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Thursday, 24 March 2022
By Varun Sood

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Why Tech Mahindra needs to refresh its acquisition strategy

The ninth edition of Twich+ puts a spotlight on India’s fifth-largest IT services company.


Dear Readers: how would you ascribe the performance of a company that has had about 65% of all new business over the last decade made through acquisitions?

Tech Mahindra Ltd, which bought 37 firms since 1 April 2012, is the most acquisitive company among the homegrown IT services industry. It started as a joint venture between British Telecommunications PLC and Mahindra & Mahindra in 1986 and went public in 2006.

Subsequently, Tech Mahindra paid $582 million in June 2009 to buy Satyam Computer Services Ltd after an accounting scandal by Ramalinga Raju at the Hyderabad-based company. At the time of the acquisition, Satyam had revenue of $985 million.

C.P. Gurnani was entrusted to turnaround Satyam, which was rebranded as Mahindra Satyam while Vineet Nayyar continued to steer Tech Mahindra even as both the companies continued to run separately until they were merged in June 2013.

Twich+ did a deep dive on the acquisitions made by Tech Mahindra over the last decade; the adjoining infographic details the cost of each of the 37 acquisitions and their revenue when they were bought.

Over the last decade, Tech Mahindra spent $2.1 billion to buy 37 companies that together had $1.71 billion in revenue.

Tech Mahindra merged Mahindra Satyam with itself in June 2013. At the time of the merger, Mahindra Satyam’s revenue totalled $ 1.37 billion.

This implies that during the last ten years, Tech Mahindra got $3.1 billion from all the buyouts and from the integration of Mahindra Satyam.

Tech Mahindra, which ended with $1.16 billion in revenue in the year ended March 2012, should end the year with $5.95 billion in revenue in the year ended March 2022, if it manages a 2% sequential growth in the current January-March period.

That would leave Tech Mahindra with having added $4.8 billion in incremental revenue.

About 65% or $3.1 billion in revenue came from acquisitions.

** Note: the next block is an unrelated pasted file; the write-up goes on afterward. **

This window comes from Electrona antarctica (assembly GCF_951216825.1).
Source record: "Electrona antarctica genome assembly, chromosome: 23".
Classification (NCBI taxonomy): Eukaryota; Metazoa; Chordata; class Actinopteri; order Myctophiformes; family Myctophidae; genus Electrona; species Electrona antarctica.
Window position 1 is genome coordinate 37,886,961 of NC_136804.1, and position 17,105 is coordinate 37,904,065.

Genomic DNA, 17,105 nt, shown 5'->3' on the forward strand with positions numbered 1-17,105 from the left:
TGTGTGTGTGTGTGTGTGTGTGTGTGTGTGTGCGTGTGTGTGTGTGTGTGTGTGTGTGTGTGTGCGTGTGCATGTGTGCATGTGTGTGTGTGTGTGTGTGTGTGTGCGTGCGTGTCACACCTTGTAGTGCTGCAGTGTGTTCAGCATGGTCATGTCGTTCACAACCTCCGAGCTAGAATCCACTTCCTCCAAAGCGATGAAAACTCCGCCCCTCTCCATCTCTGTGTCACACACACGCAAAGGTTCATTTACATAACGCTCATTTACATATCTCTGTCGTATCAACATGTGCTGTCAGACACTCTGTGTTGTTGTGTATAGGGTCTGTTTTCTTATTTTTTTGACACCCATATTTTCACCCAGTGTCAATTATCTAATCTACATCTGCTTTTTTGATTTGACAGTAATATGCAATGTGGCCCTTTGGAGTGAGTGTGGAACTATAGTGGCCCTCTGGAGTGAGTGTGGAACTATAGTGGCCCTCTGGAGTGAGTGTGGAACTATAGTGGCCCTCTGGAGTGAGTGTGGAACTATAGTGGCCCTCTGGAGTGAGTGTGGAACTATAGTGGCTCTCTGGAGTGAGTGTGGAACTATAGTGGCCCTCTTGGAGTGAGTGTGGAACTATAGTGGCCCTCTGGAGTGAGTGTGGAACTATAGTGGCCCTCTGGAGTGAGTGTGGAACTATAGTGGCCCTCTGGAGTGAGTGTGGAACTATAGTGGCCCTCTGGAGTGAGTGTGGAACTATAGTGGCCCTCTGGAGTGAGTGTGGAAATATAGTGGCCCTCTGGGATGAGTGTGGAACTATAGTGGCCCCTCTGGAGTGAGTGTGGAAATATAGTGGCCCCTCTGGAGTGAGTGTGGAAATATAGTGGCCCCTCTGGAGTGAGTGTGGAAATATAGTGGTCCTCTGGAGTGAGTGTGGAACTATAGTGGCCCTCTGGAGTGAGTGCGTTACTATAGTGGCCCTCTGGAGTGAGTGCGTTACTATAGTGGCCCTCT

Buying another business for a technology capability is a good decisive action. Agreed, a few of the buyouts made by Tech Mahindra were for acquiring some of the technologies that were absent in the company (Eg Pininfarina, the Italian car design firm). But most of the acquisitions made until the end of 2018 were done largely for buying revenue (captives of two telecom majors Hutchison and Bharti).

This is underscored by the buyout price for each of the acquisitions made by Tech Mahindra. Companies offering data analytics or artificial intelligence tools or a design agency firm command a four-five times premium to its revenue.

Such a large share of business built on the back of acquisitions makes your writer question if Tech Mahindra’s insipid growth over the last few years will hurt if it steps off from the acquisition treadmill. Return on capital employed, a financial metric that evaluates the profitability and capital efficiency has been one of the casualties of this indiscriminate capital splurge: From an impressive ROCE of 43% at the end of 2012, Tech Mahindra’s ROCE plummeted to 24.1% last year.

Agreed, Tech Mahindra made a course correction, and over the last three years, it has started buying companies focused on fast-growing areas dubbed as digitally native firms.

But is it too late?

“TechM has made structural changes to its M&A strategy since 2018,” Pankaj Kapoor, an analyst at CLSA, the brokerage, wrote in a note dated 12 July 2021. “While the acquisition intensity remains high, the focus has shifted to acquire capabilities in the fast-growing market segment than adding scale, be acquiring potential turnaround cases (like Satyam). There is also a tighter integration plan, more regular monitoring and governance, and a defined roadmap to drive synergies. Importantly, these are relatively smaller in size which ensures both a faster integration as well as a minimal drag on consolidated financials.”

IT services companies are emerging as the biggest beneficiaries of the increased technology spend on upgradation of current technology networks by companies, globally.

For Tech Mahindra to emerge as a stronger contender in this decade, it first needs to find an able successor to Gurnani, the longest-serving boss in the IT services industry, and whose current five-year term ends on 10 August. Gurnani did a good job when it came to integrating Mahindra Satyam and in the ensuing years helped Tech Mahindra become the country's fifth-largest IT services company. The road ahead for Gurnani's successor will not be an easy ride.

Varun is a Mint journalist and author of Azim Premji: The Man Beyond the Billions. Follow him on Twitter or mail him at


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Written by Varun Sood. Edited by Anil Kumar Narayan. Produced by Samiksha Khanna. Send in your feedback to

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